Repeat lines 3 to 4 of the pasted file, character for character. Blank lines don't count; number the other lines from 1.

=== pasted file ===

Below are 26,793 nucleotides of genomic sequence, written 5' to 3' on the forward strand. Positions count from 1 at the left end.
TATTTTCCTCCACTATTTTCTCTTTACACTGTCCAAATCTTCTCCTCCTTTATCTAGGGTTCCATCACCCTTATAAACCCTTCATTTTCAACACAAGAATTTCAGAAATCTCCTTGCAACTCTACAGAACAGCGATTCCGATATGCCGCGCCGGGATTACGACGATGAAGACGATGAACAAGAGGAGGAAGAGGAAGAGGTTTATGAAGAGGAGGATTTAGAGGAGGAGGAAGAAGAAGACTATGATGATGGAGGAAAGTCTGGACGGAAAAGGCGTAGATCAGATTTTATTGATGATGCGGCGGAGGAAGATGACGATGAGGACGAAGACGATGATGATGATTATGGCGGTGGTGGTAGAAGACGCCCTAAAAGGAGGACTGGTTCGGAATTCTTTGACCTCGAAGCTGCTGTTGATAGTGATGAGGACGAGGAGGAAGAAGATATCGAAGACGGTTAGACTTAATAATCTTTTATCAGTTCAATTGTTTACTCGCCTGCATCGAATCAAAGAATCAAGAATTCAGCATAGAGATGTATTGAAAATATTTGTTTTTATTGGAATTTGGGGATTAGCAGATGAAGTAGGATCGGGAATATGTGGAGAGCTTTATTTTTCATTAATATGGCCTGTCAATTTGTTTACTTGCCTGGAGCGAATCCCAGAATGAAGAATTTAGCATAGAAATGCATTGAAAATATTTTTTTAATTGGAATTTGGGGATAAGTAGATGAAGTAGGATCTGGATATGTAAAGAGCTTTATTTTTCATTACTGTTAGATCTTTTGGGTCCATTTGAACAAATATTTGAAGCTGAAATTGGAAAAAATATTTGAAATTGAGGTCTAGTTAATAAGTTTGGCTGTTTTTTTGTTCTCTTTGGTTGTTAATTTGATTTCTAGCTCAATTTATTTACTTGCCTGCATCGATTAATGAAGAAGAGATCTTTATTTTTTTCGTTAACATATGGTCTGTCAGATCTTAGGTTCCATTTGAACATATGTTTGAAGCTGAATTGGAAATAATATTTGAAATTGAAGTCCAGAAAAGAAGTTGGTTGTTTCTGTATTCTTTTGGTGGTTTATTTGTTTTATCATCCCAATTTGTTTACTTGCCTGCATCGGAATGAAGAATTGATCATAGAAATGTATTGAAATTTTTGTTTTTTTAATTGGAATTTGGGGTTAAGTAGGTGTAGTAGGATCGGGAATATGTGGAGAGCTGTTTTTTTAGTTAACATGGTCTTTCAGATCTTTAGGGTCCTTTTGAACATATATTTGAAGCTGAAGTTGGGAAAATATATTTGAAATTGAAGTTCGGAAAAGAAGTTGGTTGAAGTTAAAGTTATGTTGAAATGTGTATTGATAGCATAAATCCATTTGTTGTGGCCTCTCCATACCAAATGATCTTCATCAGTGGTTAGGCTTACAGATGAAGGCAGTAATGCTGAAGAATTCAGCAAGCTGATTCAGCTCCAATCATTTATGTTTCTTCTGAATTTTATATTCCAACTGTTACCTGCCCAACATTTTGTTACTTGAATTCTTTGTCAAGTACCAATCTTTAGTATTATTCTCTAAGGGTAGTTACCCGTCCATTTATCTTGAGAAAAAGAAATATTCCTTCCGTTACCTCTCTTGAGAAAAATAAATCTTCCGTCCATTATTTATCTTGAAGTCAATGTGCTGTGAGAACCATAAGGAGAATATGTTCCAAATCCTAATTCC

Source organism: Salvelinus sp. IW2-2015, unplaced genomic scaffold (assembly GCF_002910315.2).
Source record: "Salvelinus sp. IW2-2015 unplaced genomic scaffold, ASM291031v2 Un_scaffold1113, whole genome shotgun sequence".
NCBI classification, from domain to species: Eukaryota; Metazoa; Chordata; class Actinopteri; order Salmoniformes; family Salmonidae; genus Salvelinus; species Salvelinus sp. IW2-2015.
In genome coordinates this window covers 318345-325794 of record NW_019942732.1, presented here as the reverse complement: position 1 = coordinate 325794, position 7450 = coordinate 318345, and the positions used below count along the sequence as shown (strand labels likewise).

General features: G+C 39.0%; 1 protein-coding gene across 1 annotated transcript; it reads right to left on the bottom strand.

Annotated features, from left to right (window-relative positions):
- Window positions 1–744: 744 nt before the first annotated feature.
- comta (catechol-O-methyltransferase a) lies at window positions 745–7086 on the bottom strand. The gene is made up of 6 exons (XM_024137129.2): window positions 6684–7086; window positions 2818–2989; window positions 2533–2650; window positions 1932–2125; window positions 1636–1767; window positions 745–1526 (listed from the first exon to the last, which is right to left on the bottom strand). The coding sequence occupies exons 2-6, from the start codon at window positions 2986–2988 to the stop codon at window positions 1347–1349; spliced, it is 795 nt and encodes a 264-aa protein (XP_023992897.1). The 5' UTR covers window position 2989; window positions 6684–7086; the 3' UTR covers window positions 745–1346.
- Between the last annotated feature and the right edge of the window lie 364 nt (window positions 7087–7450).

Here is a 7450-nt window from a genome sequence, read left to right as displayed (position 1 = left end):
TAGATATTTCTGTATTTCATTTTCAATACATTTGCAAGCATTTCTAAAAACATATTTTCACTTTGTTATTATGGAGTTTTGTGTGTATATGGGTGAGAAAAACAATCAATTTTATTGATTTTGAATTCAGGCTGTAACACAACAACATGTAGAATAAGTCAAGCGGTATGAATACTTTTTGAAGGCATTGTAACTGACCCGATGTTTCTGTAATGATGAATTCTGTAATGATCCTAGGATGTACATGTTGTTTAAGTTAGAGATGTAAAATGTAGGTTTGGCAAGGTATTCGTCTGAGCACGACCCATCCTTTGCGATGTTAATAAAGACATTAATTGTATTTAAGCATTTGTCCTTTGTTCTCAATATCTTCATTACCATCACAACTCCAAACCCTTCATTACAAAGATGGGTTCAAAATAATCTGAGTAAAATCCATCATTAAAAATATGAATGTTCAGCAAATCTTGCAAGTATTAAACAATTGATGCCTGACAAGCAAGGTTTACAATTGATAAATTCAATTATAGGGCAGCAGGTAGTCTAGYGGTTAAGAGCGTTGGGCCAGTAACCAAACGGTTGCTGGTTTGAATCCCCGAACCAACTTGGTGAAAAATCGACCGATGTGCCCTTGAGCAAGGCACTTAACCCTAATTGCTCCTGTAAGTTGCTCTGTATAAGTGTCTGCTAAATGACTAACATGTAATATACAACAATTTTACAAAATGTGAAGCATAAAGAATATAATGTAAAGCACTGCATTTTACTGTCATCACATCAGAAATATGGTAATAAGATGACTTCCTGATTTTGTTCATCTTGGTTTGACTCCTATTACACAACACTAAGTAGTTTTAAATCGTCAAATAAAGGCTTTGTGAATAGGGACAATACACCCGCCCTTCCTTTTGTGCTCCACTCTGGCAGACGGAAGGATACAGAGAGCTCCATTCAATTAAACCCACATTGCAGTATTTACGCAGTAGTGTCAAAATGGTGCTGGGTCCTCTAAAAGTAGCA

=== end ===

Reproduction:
Source organism: Salvelinus sp. IW2-2015, unplaced genomic scaffold (assembly GCF_002910315.2).
Source record: "Salvelinus sp. IW2-2015 unplaced genomic scaffold, ASM291031v2 Un_scaffold1113, whole genome shotgun sequence".